Heritable variation with small effects on quantitative traits is widely believed to be the usual substrate of most evolutionary change. In Drosophila, the number and position of mechanosensory bristles, and wing size and shape are most likely optimized by natural selection [21][23]. While many quantitative traits are normally variable, the stereotypical placement and number of scutellar (SC) and thoracic (TH) bristles is conserved across fly species and nearly invariant within and between populations [24]. As a result of their intra- and inter-specific invariance, SC and TH bristle numbers have been extensively studied models of canalization [25], [26], a developmental robustness to variation believed to have evolved through strong stabilizing selection against genetic and/or environmental perturbations of an optimum phenotype [27], [28]. Current models of canalization suggest that genetic buffering occurs as a by-product of environmental canalization, which should evolve under stronger and more consistent selective pressure [18], [29]. These models predict that genetic and environmental canalization would therefore share common mechanism(s) [18], [29][31], but this idea has not been tested for any canalized trait and population. Since Hsp90 mediates the impacts of genetic variation and environmental stress, it is a logical candidate for a “common mechanism of canalization” [18]. We previously reported that Hsp90 had no effect on measures of environmental canalization of several normally variable quantitative traits while at the same time, across the same set of flies, Hsp90 did control morphological variation of qualitative features specific to particular strain backgrounds, measures of genetic canalization [19]. This suggested that genetic and environmental buffering by Hsp90 are separable. The dissociation of its role buffering genetic variation from the more obvious role of Hsp90 as a stress-response protein buffering environmental variation calls into question the mechanism by which genetic canalization evolves.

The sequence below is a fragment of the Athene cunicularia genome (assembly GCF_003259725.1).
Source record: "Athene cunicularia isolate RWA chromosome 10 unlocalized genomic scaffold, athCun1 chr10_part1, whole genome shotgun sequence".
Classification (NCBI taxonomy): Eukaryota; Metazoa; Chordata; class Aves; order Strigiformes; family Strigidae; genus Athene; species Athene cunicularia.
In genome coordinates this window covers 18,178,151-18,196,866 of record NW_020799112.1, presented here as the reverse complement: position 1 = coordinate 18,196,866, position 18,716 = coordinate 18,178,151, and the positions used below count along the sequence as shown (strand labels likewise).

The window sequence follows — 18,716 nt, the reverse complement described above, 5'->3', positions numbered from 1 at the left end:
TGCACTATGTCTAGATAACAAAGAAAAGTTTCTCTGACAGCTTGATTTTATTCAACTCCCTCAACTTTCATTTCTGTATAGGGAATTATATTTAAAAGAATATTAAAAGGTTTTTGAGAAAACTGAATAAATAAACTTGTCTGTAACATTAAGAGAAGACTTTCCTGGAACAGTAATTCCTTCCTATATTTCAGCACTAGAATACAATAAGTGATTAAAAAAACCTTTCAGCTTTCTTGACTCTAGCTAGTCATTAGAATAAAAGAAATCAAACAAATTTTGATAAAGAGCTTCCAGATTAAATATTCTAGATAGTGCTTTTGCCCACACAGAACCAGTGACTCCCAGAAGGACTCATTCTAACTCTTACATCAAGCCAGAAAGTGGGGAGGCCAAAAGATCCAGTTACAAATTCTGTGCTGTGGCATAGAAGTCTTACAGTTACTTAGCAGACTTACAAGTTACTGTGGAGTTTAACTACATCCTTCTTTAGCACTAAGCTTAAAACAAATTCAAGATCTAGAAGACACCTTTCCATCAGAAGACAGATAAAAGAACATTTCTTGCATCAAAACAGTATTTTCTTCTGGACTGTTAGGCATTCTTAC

Here we dissect the relationship between Hsp90 buffering, genetic and non-genetic components of morphological variation, canalization and evolvability in a large set of quantitative traits across a controlled population of flies with well-defined genetic backgrounds. We now report that Hsp90 also had little effect on the phenotypic variability or evolvability of the normally variable wing and bristle traits. Unexpectedly, Hsp90 effects were remarkably specific to the most invariant quantitative traits showing that whether Hsp90-buffered traits are quantitative or qualitative, they are threshold traits with a continuous underlying distribution of genetic and environmental effects (liability) determining the probability that they would be variably expressed. Consistent with theoretical predictions for the evolution of genetic canalization, Hsp90 simultaneously buffered components of genetic, stochastic and environmental variation. Under low Hsp90, predicted responses to selection of Hsp90-buffered traits increased with increased expression of variation. We conclude that during unpredictable changes and stressful environmental changes in nature, partial reductions of Hsp90 would destabilize previously invariable or canalized threshold traits and transiently provide a random expression of previously invariable quantitative trait phenotypes upon which selection could act.